The Big Picture

Patrick Goldstein and James Rainey
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Tracing the showbiz roots of James O'Keefe's NPR sting

Okeefe The news media haven’t figured out what label to pin on James O’Keefe, the wily troublemaker whose hidden-camera sting could be the smoking gun that leads to a cutoff of further federal funding from NPR.

The press has resorted to all kinds of fanciful descriptions, dubbing O’Keefe a conservative activist, guerrilla documentarian, gonzo journalist, modern-day muckraker, independent filmmaker, citizen journalist, daredevil videographer and video sting impresario. Oh, and did we mention a sneaky little punk who cheats context to destroy careers?

Whatever you call him, he’s become the most controversial newsmaker in the land, having nabbed a top NPR fundraiser badmouthing the “tea party,” leading to the resignation of the public radio network’s chief executive. That undercover operation followed O’Keefe’s use of similar techniques to expose wrongdoing at the community group ACORN in a sting where he dressed as a pimp, accompanied by a young woman posing as one of his prostitutes.

O’Keefe, 26, has gone after liberal-oriented institutions but cites as a major influence the famed left-wing activist Saul Alinsky, saying he has adopted Alinsky’s strategy of making “the enemy live up to its own book of rules.” But perhaps O’Keefe’s biggest influences come from the la-la-liberal world of show business, especially the comedy playbook of Sacha Baron Cohen, Jon Stewart and Stephen Colbert. One of O’Keefe’s partners in the NPR sting even went by the name of Simon Templar, which surely reveals a bit of showbiz inspiration, since Templar was the secret agent Roger Moore played in the ’60s TV series “The Saint,” a character, like O’Keefe, with a penchant for disguise.

Like O’Keefe, whose confederates in the NPR sting posed as members of a Muslim Brotherhood-affiliated organization, Cohen is a masterful provocateur. He made his name as a brash British comic on the TV series “Da Ali G Show,” where he posed as a gold-chain encrusted hip-hop dunce who goaded a variety of government officials and civic leaders into making all sorts of inappropriate remarks, terrified of appearing less than cool in front of such a cheeky hipster.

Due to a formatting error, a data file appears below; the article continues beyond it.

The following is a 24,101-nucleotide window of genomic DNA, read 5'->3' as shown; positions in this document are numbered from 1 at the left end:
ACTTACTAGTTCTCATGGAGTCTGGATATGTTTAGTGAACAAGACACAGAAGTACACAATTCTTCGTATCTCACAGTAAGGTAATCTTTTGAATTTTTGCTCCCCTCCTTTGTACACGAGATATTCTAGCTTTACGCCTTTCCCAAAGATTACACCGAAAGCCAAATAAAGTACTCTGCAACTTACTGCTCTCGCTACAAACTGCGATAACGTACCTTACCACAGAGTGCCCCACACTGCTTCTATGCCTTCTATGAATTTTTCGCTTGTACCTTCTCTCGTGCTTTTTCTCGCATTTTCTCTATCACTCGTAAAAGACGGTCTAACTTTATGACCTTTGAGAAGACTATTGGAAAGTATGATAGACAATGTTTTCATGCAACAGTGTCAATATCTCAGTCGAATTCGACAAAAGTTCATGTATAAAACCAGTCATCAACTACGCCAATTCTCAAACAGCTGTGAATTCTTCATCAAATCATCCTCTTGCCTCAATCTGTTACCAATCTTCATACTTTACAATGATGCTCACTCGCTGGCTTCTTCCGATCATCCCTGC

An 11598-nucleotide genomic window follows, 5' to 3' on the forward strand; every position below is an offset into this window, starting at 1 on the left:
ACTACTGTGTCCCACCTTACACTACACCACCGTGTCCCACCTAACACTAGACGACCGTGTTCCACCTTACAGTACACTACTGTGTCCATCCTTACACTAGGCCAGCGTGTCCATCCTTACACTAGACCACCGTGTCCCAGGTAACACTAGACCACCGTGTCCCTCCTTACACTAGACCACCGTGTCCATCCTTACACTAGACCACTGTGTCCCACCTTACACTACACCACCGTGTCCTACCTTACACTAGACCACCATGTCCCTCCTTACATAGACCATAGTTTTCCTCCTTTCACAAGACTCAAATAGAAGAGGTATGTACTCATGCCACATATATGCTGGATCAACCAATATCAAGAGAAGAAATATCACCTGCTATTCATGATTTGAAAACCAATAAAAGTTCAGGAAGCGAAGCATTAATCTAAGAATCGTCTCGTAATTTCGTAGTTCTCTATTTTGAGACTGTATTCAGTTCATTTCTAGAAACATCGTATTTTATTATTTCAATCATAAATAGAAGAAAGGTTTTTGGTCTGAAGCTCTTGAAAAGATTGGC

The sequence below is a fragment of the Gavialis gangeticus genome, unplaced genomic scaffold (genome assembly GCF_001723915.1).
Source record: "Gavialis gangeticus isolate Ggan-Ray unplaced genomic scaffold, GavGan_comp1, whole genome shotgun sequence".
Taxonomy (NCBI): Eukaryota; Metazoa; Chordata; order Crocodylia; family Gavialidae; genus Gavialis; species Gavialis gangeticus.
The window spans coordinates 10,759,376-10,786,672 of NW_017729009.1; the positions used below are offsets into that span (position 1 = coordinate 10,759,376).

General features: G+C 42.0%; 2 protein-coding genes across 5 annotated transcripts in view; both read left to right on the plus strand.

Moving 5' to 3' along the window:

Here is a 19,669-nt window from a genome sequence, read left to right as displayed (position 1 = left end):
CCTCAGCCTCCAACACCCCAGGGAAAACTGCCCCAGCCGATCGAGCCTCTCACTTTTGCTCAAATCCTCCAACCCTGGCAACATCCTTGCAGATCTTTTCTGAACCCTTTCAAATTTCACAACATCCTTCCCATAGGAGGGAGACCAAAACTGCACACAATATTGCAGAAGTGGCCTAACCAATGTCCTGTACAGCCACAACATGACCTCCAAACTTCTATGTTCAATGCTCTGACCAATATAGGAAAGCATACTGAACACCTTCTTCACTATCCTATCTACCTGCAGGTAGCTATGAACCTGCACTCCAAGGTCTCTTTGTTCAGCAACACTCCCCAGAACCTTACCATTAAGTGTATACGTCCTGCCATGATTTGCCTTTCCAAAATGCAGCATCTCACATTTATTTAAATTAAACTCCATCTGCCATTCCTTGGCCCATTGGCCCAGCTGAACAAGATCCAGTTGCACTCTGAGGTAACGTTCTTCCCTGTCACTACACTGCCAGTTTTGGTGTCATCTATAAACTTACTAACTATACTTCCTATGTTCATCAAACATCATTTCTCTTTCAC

Prodded by some leading questioning on the show by Cohen, James Broadwater, a conservative Republican congressional candidate, was inspired to say that Jews would go to hell if they didn’t follow Christianity. After he was roundly criticized by various Jewish organizations, Broadwater demanded that the FCC exert more sway over “the liberal, anti-God media” and proclaimed himself a “proud friend of Israel.”

Cohen’s best-known character was Borat, a clueless, vaguely anti-Semitic visitor from Kazakhstan who ended up starring in “Borat,” a huge hit movie. In the film, Borat goaded boozy frat boys (playing themselves) into complaining that minorities ran America and persuaded the patrons of a redneck bar to happily croon “Throw the Jew Down the Well.”

Just as the Ali G and Borat characters were born out of the comic assumption that many people, especially in a famously decorous country like England, would feel obligated to play along with Cohen’s characters, no matter how clueless or bigoted, O’Keefe’s NPR sting was based on the expectation that an NPR fundraising executive, at lunch with two potential big-time donors from a Muslim Brotherhood-style organization, would indulge his guests by trashing the "tea party" and denying any Jewish influence over NPR coverage, noting that they “own newspapers obviously.”

Cohen’s victims, like O’Keefe’s, often claimed they were entrapped. But as Cohen told me several years ago, he simply created a character that would help expose people’s real behavior and beliefs, which is exactly what O’Keefe has attempted to do with his sting operations.

Colbert The whole art of pretending is a staple of modern political comedy. I doubt that O’Keefe would admit to watching Jon Stewart’s “The Daily Show” and “The Colbert Report,” since conservatives view Stewart and Colbert as part of the despised liberal media, but both shows could have been a big influence on his theatrical escapades. When “The Daily Show” correspondents report a story, their segments are often set up as stings, as with a recent piece by Aasif Mandvi, who confronted the head of a Nevada union after he discovered, while interviewing men on a picket line, that the union was paying temporary workers nonunion wages to man a picket line demanding better pay from Wal-Mart.